OTTAWA—At the height of the global scramble for critical COVID-19 medical supplies like N95 masks and ventilators, Justin Trudeau’s government privately warned the Trump administration not to go down a protectionist road. Or else.
New documents show the Liberals warned the U.S. that if it did, important Canadian exports to the U.S. would also be on the line.
In April, Canada was caught off-guard when then-president Donald Trump invoked the Defense Production Act to order a halt to American exports of 3 million much-needed specialized medical masks made by 3M and other medical supplies like ventilators to Canada and Latin American markets.
Publicly, Prime Minister Justin Trudeau said Canada would not retaliate, that his government was working to ensure the U.S. understood trade in essential medical supplies goes both ways across the border.
However previously unreported emails among a massive pile of documents tabled with the Commons show senior officials in the Prime Minister’s Office and Canada’s ambassador in Washington, Kirsten Hillman, worked out a hardline strategy for a key phone call between chief of staff Katie Telford and “JK” — Trump’s son-in-law and senior adviser Jared Kushner.
It was Friday night, April 3, just hours after Trudeau had publicly reminded everyone that nurses and health professionals co-operate across the border at Windsor and Detroit.
But in private, the message delivered to Kushner was punchier, not just how “highly integrated” the cross-border supply chains are. There was an implicit warning.
Brian Clow, head of the Canada-U.S. policy team at the PMO, in an email to Telford said she needed to make clear to Kushner: “Supplies go both ways. Don’t get in the way of that.”
Hillman wrote the key message should be: “The U.S. is not immune to the impact of a disruption — you rely on Canada for personnel, critical components, materials, and finished products.”
Clow wrote Telford could pitch a “Canada-US medical supplies zone. As we both build up our production capabilities, it is in our mutual interest to be working together and sharing.”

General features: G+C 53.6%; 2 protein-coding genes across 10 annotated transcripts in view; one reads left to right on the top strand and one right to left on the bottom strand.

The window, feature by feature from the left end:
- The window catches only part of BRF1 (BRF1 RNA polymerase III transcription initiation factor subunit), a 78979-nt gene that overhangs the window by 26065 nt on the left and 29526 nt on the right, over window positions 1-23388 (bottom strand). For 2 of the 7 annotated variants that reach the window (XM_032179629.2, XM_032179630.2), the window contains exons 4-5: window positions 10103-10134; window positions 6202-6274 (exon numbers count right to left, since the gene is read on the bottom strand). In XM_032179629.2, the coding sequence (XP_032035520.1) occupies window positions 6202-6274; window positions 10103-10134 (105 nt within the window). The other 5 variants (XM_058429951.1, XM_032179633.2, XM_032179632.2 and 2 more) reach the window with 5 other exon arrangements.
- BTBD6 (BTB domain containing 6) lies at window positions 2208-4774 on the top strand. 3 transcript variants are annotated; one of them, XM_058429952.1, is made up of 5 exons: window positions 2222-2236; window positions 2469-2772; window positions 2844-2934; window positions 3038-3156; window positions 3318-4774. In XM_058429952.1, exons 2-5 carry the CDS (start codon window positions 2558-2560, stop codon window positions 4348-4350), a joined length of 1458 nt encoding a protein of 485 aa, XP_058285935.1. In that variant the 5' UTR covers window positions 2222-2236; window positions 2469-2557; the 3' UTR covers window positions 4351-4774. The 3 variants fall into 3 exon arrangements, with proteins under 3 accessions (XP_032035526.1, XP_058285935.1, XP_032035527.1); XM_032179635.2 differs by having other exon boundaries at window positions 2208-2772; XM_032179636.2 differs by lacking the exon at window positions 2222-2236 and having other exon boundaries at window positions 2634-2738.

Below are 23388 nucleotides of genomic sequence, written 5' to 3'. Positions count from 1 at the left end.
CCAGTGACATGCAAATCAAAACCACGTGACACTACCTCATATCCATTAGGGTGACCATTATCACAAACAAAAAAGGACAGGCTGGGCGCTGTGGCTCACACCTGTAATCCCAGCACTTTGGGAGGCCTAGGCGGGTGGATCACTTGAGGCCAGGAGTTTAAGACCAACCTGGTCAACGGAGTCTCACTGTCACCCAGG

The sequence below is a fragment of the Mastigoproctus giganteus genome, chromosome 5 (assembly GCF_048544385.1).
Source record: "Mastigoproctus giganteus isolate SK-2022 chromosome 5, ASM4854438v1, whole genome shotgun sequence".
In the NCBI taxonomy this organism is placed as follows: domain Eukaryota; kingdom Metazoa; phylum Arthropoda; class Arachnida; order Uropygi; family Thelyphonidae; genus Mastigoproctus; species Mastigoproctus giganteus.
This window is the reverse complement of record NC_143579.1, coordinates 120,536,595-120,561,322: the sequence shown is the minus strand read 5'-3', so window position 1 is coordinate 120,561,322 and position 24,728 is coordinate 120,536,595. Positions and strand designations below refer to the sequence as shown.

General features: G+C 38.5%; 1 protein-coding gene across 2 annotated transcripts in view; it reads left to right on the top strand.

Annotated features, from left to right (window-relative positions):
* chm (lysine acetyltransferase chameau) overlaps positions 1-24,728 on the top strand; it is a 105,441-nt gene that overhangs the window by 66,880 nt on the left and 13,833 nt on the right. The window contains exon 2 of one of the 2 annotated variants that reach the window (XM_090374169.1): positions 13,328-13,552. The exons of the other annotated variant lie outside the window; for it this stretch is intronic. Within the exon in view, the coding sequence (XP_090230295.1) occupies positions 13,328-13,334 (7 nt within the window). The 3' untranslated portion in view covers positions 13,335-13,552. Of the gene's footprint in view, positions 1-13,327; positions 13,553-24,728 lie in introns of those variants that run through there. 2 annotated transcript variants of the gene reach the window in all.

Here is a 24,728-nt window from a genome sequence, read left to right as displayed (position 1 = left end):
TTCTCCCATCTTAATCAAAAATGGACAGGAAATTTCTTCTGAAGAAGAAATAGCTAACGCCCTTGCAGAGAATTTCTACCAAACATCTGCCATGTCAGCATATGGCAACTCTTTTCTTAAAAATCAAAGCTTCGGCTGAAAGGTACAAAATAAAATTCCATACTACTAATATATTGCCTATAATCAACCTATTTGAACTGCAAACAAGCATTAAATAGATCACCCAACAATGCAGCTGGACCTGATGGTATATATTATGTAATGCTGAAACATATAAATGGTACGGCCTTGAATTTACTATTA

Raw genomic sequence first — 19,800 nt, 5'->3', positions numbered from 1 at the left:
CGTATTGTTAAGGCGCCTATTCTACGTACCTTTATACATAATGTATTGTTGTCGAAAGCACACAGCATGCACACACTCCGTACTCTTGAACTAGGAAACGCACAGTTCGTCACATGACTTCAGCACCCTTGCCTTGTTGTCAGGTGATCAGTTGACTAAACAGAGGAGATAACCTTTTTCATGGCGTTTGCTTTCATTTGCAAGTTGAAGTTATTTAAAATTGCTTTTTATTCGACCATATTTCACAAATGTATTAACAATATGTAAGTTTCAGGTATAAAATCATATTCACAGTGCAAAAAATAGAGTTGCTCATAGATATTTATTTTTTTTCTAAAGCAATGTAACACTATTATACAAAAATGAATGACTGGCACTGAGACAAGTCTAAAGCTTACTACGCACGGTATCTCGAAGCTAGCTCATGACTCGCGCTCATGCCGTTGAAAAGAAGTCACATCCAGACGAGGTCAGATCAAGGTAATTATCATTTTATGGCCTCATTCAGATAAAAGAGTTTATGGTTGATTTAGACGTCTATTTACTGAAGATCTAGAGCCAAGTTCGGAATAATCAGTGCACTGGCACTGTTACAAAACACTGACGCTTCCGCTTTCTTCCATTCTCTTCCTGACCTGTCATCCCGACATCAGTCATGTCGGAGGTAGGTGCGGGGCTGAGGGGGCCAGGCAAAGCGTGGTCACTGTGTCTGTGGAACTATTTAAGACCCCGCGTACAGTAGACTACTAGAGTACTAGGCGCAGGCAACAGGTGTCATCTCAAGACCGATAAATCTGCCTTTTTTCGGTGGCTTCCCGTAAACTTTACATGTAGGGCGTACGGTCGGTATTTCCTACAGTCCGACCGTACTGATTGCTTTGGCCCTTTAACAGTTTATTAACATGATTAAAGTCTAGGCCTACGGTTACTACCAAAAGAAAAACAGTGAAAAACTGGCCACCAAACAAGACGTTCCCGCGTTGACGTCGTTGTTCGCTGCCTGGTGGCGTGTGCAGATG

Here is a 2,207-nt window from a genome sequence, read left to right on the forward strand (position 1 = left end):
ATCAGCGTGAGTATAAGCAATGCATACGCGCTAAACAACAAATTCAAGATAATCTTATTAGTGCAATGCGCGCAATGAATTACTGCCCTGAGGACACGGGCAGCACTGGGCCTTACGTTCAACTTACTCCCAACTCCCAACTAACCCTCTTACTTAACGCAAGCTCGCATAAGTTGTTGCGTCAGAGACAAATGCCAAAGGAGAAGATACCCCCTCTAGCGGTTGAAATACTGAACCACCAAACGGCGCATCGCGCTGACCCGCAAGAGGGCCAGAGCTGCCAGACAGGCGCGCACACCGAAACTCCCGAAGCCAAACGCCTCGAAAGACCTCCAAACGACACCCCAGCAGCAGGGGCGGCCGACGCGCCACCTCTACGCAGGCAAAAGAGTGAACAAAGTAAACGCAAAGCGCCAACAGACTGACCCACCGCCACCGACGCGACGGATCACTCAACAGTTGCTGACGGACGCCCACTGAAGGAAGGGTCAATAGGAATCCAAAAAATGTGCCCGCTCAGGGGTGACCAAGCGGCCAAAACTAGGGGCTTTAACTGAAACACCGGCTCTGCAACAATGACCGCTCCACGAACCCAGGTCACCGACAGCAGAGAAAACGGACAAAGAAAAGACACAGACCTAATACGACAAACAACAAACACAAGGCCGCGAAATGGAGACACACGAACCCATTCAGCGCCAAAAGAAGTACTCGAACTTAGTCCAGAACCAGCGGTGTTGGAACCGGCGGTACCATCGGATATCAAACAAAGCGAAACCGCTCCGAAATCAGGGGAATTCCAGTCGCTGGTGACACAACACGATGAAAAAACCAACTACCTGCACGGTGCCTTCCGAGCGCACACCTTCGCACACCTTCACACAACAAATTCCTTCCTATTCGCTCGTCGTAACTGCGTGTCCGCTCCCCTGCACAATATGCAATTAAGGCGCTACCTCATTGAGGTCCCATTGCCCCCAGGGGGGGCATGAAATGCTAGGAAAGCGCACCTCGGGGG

Hillman spelled out “concrete examples” to put to Kushner to show it’s a two-way street.
A senior Canadian official told the Star Wednesday the list “was used” in the Telford-Kushner conversation and in other conversations that Canadian officials had with counterparts in the U.S., and said while there was no explicit threat, there was an “implicit” warning in the phone call — that Canadians would expect Ottawa to retaliate — and that it “definitely” had an impact in helping to reverse the U.S. restrictions.
In an email, Hillman said 1,500 to 2,000 health-care workers live in Windsor and commute to Detroit every day “and many others cross from Quebec to work in upstate New York.”
The year before, she said, Canada had exported $6.6 billion in medical supplies to the U.S. “including test kits and medical devices” that Hillman said are “related to fighting COVID-19.” The pandemic began to unfold only in 2020 and so it is not clear which test kits she meant.
Then Hillman listed about a dozen Canadian exports to back the Trudeau government’s argument that the U.S. relies on Canada for “critical services, energy security and food security” including:
- Gloves, gowns, N95 respirators and face masks made by Quebec-based Medicom that helped the U.S. to “offset the effects of an export ban China instituted amid its fight with the new COVID-19.”
- A point-of-care COVID-19 test developed by Spartan Bioscience of Ottawa that the U.S. had “expressed strong interest in purchasing.” (The Canadian company later stumbled when its test kit didn’t function as expected and had to be re-engineered and reapproved by Health Canada.)
- 3M Canada makes filters in Perth for the company’s “high level containment laboratory suits,” and its Brockville plant produced filters for “N99 masks.” Hillman underscored that the filters and lab suits are required by biocontainment laboratories and pharmaceutical companies in the crisis, as well as the fact that the N99 industrial masks “have applications for military gas masks.”
- Several Canadian manufacturers retooled to make thousands of ventilators that “would be manufactured in Canada and then sent to the U.S. to support their needs,” while several Ontario companies switched from producing fabrics for use in aircraft and trains to making “medical masks, gowns, tents shelters & mattress covers” also key to the U.S. fight
Then there was medical research vital to efforts on both sides of the border, Hillman said, including: